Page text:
Outcrops in the Hellas Montes
Outcrops in the Hellas Montes
PSP_006672_1420  Science Theme: Fluvial Processes
The Hellas Montes are a group of mountains along the western rim of the giant Hellas Basin on Mars.

The Hellas Basin is the largest of the obvious impact craters on the Red Planet. It is very ancient and has been partially filled by sediments. The Hellas Montes are part of the eroded crater rim.

In the central part of this HiRISE image, we can see steep slopes where landslides have exposed a variety of rocks. The jumble of blocks, rather than stacks of layered sediments or lavas, is consistent with impact crater ejecta. On flatter slopes, the ground is covered with a mantling deposit that is generally considered to be ice-rich dust.

In the southern part of the image, a large circular depression—rimmed by a zone with many large boulders—is visible. This is an impact crater with a relatively thin mantling deposit on its rim.

Written by: Laszlo P. Keszthelyi  (23 January 2008)

This is a stereo pair with ESP_031910_1420.
Acquisition date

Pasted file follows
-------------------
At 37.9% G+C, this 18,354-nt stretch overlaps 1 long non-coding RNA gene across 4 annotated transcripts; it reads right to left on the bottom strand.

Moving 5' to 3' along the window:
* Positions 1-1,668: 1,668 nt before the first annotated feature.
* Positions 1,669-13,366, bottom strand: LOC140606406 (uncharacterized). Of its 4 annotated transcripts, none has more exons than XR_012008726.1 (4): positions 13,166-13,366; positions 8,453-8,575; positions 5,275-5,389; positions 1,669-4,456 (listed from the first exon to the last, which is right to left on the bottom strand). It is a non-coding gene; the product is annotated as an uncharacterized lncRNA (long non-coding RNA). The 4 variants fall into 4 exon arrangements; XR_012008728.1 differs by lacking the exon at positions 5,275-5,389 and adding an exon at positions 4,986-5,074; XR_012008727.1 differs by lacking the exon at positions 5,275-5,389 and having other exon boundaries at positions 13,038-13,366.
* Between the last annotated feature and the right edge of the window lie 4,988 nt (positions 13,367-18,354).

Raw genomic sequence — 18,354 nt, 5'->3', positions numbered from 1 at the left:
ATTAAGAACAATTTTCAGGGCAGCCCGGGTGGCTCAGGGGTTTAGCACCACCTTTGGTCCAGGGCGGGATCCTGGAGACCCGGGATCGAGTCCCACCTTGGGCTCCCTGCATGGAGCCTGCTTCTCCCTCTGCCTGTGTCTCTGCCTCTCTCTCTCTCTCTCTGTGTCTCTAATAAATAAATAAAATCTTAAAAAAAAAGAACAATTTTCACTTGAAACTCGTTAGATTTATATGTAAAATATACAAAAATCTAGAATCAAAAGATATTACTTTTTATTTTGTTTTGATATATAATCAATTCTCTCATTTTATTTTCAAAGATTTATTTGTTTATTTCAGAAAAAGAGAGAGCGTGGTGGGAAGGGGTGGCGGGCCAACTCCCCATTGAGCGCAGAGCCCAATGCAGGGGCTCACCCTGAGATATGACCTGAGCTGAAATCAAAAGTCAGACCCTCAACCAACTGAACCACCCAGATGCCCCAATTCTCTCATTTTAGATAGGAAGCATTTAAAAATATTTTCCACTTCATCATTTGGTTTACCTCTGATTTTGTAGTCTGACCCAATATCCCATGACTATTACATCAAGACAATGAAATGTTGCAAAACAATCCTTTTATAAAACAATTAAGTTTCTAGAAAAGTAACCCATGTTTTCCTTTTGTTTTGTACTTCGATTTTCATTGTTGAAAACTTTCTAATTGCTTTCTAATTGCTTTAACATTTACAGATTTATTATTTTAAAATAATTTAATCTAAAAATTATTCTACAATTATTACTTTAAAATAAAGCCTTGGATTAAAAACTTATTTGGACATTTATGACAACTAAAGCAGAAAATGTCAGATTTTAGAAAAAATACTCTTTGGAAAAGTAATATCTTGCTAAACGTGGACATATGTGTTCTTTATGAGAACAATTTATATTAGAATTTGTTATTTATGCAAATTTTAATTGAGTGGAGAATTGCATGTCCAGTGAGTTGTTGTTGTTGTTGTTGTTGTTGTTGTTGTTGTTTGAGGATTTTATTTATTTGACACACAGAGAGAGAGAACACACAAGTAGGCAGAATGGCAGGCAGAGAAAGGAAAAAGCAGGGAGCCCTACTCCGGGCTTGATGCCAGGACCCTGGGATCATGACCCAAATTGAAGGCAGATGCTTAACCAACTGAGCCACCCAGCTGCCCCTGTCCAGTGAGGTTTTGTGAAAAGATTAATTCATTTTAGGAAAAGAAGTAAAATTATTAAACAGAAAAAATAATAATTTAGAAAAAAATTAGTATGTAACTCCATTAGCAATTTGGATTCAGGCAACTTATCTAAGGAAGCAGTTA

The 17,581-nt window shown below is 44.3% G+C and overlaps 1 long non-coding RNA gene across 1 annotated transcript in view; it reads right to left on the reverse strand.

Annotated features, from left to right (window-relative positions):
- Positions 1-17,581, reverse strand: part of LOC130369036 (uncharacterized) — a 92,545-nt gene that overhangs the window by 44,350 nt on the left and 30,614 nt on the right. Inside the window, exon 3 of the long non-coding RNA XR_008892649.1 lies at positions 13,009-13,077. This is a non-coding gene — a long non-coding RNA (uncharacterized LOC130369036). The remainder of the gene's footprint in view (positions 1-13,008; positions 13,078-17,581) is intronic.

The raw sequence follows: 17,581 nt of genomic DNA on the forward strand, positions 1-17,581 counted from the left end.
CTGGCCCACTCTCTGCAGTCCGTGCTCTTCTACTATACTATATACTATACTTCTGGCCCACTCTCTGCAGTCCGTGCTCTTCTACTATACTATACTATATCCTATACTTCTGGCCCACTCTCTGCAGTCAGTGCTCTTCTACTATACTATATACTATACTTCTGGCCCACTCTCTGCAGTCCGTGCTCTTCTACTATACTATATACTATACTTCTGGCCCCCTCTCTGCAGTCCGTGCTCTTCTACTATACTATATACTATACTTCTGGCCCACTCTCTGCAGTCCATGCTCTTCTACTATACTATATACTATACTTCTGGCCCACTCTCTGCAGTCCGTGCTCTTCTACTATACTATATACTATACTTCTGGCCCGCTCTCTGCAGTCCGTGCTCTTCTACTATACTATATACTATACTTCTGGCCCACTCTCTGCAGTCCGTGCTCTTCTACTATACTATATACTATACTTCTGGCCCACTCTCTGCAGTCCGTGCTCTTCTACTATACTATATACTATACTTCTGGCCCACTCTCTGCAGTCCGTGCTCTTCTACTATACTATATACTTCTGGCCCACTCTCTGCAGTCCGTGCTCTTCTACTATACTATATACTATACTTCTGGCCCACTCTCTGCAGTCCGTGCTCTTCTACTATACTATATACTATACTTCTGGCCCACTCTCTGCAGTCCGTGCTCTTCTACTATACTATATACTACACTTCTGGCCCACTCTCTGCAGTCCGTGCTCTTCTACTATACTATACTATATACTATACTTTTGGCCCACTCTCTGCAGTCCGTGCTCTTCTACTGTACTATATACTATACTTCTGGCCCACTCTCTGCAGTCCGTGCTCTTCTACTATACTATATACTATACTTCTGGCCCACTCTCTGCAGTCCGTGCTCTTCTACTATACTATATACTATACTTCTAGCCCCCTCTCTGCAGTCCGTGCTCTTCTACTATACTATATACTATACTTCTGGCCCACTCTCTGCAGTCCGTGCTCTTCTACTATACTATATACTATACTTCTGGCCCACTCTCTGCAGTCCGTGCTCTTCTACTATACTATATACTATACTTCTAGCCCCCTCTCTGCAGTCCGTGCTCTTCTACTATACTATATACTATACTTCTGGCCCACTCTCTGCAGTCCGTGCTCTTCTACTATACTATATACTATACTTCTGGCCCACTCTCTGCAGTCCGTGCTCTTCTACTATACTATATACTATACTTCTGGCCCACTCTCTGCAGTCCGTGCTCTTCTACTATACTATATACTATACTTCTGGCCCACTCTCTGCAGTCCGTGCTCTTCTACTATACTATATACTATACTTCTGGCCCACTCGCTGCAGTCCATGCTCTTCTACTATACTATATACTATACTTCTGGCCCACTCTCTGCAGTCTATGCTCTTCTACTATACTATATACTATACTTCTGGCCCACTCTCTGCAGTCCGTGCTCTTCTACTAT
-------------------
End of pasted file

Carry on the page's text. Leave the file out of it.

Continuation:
29 December 2007

Local Mars time

Latitude (centered)

Longitude (East)

Spacecraft altitude
251.2 km (156.1 miles)

Original image scale range
25.1 cm/pixel (with 1 x 1 binning) so objects ~75 cm across are resolved

Map projected scale
25 cm/pixel and North is up

Map projection

Emission angle

Phase angle

Solar incidence angle
55°, with the Sun about 35° above the horizon

Solar longitude
9.7°, Northern Spring

For non-map projected images
North azimuth:  97°
Sub-solar azimuth:  46.0°
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Black and white
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non-map           (536MB)

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non-map           (412MB)

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RGB color
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Map-projected, reduced-resolution
Full resolution JP2 download
Anaglyph details page

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IRB: infrared-red-blue
RGB: red-green-blue
About color products (PDF)

Black & white is 5 km across; enhanced color about 1 km
For scale, use JPEG/JP2 black & white map-projected images

All of the images produced by HiRISE and accessible on this site are within the public domain: there are no restrictions on their usage by anyone in the public, including news or science organizations. We do ask for a credit line where possible:

NASA’s Jet Propulsion Laboratory, a division of the California Institute of Technology in Pasadena, Calif., manages the Mars Reconnaissance Orbiter for NASA’s Science Mission Directorate, Washington. The HiRISE camera was built by Ball Aerospace and Technology Corporation and is operated by the University of Arizona.